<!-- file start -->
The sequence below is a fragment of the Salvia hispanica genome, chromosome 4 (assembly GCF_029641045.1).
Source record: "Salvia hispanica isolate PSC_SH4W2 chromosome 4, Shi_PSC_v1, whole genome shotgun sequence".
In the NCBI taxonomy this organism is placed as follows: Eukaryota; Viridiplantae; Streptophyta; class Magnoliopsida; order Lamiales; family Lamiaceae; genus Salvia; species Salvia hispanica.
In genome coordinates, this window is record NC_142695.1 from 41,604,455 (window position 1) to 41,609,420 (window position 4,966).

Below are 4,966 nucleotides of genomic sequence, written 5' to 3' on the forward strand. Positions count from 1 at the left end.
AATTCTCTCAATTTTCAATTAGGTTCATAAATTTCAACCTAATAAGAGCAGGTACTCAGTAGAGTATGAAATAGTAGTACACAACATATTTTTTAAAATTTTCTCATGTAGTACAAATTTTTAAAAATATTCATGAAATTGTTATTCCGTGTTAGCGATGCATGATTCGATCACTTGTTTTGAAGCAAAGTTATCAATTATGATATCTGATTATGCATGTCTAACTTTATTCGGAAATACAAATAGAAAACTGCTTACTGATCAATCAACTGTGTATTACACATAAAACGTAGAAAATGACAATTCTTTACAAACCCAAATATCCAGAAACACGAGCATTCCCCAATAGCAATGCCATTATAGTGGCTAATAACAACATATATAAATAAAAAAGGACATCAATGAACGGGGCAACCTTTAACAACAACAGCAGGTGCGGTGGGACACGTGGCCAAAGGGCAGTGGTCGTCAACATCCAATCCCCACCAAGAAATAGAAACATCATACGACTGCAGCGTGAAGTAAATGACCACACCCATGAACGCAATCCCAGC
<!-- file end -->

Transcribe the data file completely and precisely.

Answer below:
The sequence below is a fragment of the Salvia hispanica genome, chromosome 4 (assembly GCF_029641045.1).
Source record: "Salvia hispanica isolate PSC_SH4W2 chromosome 4, Shi_PSC_v1, whole genome shotgun sequence".
In the NCBI taxonomy this organism is placed as follows: Eukaryota; Viridiplantae; Streptophyta; class Magnoliopsida; order Lamiales; family Lamiaceae; genus Salvia; species Salvia hispanica.
In genome coordinates, this window is record NC_142695.1 from 41,604,455 (window position 1) to 41,609,420 (window position 4,966).

Below are 4,966 nucleotides of genomic sequence, written 5' to 3' on the forward strand. Positions count from 1 at the left end.
AATTCTCTCAATTTTCAATTAGGTTCATAAATTTCAACCTAATAAGAGCAGGTACTCAGTAGAGTATGAAATAGTAGTACACAACATATTTTTTAAAATTTTCTCATGTAGTACAAATTTTTAAAAATATTCATGAAATTGTTATTCCGTGTTAGCGATGCATGATTCGATCACTTGTTTTGAAGCAAAGTTATCAATTATGATATCTGATTATGCATGTCTAACTTTATTCGGAAATACAAATAGAAAACTGCTTACTGATCAATCAACTGTGTATTACACATAAAACGTAGAAAATGACAATTCTTTACAAACCCAAATATCCAGAAACACGAGCATTCCCCAATAGCAATGCCATTATAGTGGCTAATAACAACATATATAAATAAAAAAGGACATCAATGAACGGGGCAACCTTTAACAACAACAGCAGGTGCGGTGGGACACGTGGCCAAAGGGCAGTGGTCGTCAACATCCAATCCCCACCAAGAAATAGAAACATCATACGACTGCAGCGTGAAGTAAATGACCACACCCATGAACGCAATCCCAGC